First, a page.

US Agriculture Board Adopts Blockchain Technology for Supply Chain

The Department of Agriculture in the US has proposed leveraging blockchain technology for use in tracking organic products throughout their supply chain, according to a release.

Organic Products Tracked On Chain

The US Department of Agriculture (USDA) said it expects to include blockchain technology on its rules adhering to organic products. The move is significant as it hopes to battle the lack of trust and verifiability around “organic” products.

Organic eating and food have been a huge part of the global lifestyle since the last decade. However, concerns remain as customers are supposed to trust whatever a food product claims to be – regardless of its origin.

But the USDA wants to change that.

According to an Aug 5 report from the U.S. Department of Agriculture (USDA) Agricultural Marketing Service (AMS), the agency said it expects electronic tracking systems, including distributed ledger technology (DLT), will play an “essential role” in the traceability of its supply chain of organic products.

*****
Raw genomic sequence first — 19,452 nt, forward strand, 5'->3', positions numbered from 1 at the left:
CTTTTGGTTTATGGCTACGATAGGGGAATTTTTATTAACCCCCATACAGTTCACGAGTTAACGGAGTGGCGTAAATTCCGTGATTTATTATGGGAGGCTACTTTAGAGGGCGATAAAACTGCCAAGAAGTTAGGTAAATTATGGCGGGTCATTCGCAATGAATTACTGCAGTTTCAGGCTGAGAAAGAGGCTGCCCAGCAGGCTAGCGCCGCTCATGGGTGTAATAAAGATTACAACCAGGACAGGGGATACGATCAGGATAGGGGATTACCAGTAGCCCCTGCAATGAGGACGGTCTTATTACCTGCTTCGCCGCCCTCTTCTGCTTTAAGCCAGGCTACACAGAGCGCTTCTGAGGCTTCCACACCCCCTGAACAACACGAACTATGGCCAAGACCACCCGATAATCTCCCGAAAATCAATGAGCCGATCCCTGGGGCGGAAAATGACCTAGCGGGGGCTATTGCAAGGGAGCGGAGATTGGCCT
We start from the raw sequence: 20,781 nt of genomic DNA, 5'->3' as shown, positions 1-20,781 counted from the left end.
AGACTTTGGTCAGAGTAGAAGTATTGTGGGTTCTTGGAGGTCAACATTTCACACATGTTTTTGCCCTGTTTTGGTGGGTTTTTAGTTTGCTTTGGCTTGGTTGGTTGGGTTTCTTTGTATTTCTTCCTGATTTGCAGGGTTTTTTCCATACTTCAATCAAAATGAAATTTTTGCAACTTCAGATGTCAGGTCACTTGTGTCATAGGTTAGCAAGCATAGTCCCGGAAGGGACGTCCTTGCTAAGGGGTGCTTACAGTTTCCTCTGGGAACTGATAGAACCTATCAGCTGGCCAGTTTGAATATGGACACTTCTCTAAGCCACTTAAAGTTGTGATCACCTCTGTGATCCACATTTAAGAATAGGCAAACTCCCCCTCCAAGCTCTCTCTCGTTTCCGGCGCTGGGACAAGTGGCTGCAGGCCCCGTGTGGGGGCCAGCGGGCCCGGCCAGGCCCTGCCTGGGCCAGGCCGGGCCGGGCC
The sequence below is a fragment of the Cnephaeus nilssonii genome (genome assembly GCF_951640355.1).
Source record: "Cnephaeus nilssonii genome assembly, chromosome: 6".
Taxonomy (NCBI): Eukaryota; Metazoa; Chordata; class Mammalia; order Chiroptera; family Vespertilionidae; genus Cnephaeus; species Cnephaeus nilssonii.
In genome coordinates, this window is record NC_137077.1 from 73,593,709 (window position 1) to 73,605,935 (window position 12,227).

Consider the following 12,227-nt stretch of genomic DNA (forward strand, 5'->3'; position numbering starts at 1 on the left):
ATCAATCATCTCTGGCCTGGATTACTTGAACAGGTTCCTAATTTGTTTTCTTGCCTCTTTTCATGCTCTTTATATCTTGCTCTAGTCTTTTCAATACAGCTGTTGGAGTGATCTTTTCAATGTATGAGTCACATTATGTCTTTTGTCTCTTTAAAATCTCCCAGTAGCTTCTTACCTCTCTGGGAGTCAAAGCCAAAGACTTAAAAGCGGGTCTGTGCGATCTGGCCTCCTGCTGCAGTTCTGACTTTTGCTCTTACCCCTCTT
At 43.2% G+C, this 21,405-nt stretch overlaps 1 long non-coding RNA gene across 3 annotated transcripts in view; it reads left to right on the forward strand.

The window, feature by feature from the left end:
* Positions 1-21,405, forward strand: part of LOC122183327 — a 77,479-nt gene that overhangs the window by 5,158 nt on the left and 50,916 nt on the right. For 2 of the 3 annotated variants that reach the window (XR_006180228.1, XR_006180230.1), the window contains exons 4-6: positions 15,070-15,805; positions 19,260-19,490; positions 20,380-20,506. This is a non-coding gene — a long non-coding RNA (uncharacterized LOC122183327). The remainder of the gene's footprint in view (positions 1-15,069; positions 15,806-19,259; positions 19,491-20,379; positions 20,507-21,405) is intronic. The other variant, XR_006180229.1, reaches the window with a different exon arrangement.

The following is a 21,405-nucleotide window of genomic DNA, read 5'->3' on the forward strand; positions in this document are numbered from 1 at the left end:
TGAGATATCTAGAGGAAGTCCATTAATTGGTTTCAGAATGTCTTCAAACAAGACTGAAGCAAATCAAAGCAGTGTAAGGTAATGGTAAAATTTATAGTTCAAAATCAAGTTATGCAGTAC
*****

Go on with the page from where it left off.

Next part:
The report noted:

“DLT can provide secure, verifiable, transparent, and near-instantaneous tracking at the item level in complex supply chains.”

It added that DLT can “also protect confidential business information and trade secret information by automatically restricting sensitive information to authorized entities.”

Barriers and Caveats

Meanwhile, the USDA added such a system would take to develop, regulate, and be planned ahead of a public launch, meaning blockchain-tracked avocado toasts are not making their way anytime soon.

The department said such barriers, in terms of widespread adoption of an electronic tracking system, include inadequate access to technology and connectivity in rural areas, acceptance of universal electronic standards (interoperability), and distribution of costs.

Interestingly, the report did not mention blockchain technology by itself but instead cited several traceability systems that do use the blockchain. These included Walmart’s blockchain project for mangoes and pork meat, Nestle’s for blockchain-verified milk delivery, and seafood importer Bumblebee Food using blockchain for tracking yellowfin tuna from Indonesia.

The report added that any individual, business, or organization participating in the global organic agricultural product supply chain, that are not currently required to be certified under USDA’s existing program, can review the proposed rule and submit comments before October 5.

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